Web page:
Music, Math Define
Five for Fighting


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John Ondrasik

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From breakout hit “Superman (It’s Not Easy)” to the poignant “100 Years,” Five for Fighting has been winning over fans for more than a decade. What you may not know is John Ondrasik—who is literally the whole “band”—actually once was fighting to get through his applied science and mathematics majors at UCLA, the former received from the Department of Applied Science and Engineering. Son of a physicist, he grew up in southern California, where NASA was coming up with some of its marvels. “My father was an astrophysicist at the Jet Propulsion Lab in the early seventies, working on the Mariner missions,” he recalls. “On Sundays I would head to Pasadena and play Star Trek on the Jet Propulsion Lab main frame with the old punch cards. I always had a fascination with science, especially astronomy.”

In fact, his greatest sadness is the decline of the space program. “The dividends we received are immeasurable,” he says. “Humanity has always had the explorer gene. It’s where the heart and mind soar.”

John Ondrasik performing for the troops aboard the USS Carl Vinson. Image: Five For Fighting

And he has even done some exploring of his own. “I discovered volcanoes on Titan,” he says. “I remember my dad bringing home the first pictures and as a young kid I told him that moon had volcanoes. He said that was impossible but I was later proven right. Turns out they were methane volcanoes. I’m still waiting for my Nobel Prize.”

But he also discovered a love of music early on. His mechanical inclination meant he could play many instruments, which is one of the reasons people think Five for Fighting is a band when much of the music is Ondrasik on his own, playing each instrument. The other reason would be the name Five for Fighting—which doesn’t represent the number of band members but a hockey reference concerning time spent in the penalty box.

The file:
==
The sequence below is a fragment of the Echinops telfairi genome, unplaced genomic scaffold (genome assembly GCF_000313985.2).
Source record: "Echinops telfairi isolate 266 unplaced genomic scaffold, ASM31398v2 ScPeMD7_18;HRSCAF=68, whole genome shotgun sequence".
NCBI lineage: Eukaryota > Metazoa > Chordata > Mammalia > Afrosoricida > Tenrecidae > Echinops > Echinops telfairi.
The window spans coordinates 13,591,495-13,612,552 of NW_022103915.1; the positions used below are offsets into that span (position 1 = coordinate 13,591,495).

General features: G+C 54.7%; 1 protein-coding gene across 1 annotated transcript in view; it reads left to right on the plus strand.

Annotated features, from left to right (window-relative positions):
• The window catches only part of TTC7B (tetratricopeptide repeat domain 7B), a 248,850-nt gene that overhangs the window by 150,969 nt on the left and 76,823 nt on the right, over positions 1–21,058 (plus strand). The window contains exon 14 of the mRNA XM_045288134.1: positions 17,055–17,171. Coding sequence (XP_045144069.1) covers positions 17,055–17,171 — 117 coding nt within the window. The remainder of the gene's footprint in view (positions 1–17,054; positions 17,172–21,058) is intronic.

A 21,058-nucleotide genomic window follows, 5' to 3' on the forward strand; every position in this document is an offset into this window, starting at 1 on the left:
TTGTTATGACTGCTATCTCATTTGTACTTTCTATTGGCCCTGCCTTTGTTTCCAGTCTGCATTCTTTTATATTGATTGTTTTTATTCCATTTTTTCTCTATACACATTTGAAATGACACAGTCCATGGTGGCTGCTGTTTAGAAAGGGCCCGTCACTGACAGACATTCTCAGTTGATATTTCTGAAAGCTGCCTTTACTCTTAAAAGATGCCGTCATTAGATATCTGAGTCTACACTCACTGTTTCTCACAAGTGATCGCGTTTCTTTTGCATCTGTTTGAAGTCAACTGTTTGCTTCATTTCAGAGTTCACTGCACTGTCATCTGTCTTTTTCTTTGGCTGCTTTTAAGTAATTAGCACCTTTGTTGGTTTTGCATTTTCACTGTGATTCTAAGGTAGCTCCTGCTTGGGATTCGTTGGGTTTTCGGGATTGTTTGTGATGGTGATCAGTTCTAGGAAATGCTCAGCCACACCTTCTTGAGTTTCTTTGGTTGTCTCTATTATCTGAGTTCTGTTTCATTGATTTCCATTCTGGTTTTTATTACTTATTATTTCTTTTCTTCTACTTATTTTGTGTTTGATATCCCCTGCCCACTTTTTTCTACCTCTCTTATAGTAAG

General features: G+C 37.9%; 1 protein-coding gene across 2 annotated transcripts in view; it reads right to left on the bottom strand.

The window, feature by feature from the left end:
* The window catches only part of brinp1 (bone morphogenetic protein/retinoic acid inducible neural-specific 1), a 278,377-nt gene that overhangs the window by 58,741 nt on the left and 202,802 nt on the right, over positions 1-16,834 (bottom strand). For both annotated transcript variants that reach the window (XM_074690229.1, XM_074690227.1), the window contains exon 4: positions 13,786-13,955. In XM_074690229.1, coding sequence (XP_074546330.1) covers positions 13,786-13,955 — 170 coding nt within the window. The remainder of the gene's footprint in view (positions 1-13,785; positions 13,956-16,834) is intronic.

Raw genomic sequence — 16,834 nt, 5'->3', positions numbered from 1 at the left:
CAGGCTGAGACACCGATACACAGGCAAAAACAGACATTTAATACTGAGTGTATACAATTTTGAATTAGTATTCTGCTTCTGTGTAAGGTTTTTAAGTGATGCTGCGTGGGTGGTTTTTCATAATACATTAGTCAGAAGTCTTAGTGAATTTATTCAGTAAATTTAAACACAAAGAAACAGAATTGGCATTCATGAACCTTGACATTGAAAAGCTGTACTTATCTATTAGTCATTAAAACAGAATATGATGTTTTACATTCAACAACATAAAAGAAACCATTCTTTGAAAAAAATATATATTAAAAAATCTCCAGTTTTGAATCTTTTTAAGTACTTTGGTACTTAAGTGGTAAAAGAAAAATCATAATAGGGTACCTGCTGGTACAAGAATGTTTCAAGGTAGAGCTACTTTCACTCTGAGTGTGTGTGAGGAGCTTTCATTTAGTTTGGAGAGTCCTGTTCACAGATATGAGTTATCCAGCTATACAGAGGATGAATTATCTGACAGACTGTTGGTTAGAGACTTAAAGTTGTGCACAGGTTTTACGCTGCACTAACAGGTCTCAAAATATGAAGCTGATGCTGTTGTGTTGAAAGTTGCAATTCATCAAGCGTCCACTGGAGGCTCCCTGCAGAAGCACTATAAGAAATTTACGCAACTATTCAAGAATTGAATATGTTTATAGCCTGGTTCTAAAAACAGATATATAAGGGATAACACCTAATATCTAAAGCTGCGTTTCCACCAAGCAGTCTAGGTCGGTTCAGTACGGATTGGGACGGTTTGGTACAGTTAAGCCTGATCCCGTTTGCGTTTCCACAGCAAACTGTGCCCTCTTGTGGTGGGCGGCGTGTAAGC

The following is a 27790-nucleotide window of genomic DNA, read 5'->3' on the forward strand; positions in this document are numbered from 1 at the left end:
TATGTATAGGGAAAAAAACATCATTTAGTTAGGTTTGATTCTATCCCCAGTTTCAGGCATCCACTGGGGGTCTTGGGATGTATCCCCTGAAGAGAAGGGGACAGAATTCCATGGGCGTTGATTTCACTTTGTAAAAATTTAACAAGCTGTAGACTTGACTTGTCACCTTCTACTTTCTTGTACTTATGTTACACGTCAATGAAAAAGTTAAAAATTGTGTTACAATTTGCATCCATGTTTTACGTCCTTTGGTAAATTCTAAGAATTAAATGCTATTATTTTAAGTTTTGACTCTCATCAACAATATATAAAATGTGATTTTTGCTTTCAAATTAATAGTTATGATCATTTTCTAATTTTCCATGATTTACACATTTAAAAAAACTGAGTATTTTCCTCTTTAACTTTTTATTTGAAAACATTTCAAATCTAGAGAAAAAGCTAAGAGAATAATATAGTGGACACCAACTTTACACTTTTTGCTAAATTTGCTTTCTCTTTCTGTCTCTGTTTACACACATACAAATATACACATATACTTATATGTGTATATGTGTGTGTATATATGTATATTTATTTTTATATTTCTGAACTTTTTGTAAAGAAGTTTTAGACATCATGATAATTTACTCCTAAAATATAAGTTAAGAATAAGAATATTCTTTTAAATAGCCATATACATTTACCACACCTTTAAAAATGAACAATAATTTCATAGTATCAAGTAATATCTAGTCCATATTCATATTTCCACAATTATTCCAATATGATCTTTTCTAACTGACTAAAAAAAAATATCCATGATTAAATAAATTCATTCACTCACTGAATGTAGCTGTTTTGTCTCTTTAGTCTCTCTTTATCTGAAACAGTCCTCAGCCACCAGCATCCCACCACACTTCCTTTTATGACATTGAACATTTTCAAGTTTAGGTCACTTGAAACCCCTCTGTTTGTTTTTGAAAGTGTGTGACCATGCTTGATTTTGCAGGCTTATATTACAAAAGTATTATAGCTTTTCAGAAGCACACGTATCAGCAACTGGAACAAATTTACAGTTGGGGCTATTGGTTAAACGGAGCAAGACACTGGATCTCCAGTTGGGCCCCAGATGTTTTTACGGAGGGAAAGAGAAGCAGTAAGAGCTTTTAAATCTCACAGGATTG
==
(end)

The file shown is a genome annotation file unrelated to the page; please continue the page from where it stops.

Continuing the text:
What elements learned at UCLA come in handy in Ondrasik’s musical career today? The high-level math gave him critical problem-solving skills, and his work with computers can be found in much of what he does. Using the ProTools program to record his albums, he says: “I’m very comfortable behind a computer, and also understand that lyrics that take six months to get right are nothing compared to the years mathematicians spend going back to the drawing board.”

And Ondrasik actually spent time in college and beyond at the family business—one that involved inventing shopping carts.

Considering the scientific minds of Ondrasik, Boston’s Tom Scholz, and Styx’s James Young, are engineers musical shoo-ins? “It’s no coincidence that many icons of classical music were also mathematicians and scientists,” Ondrasik says. “It’s where the creative meets the cerebral. It’s the desire to create or discover something brand new that is unique. Does that apply to rock-n-roll and pop music? That may be debatable.”

What most probably will not debate is how cerebral Ondrasik is when it comes to his lyrics. Taking on Superman, he pondered the fear and loneliness that comes with that job. In four minutes, he explained the life of a man near 100 years old—forcing us to look at how we spend our own lives. It seems multi-talented Ondrasik is spending his living a dream.

Eric Butterman is an independent writer.

Humanity has always had the explorer gene. It’s where the heart and mind soar.

John Ondrasik,
Five for Fighting

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December 2013

by Eric Butterman, ASME.org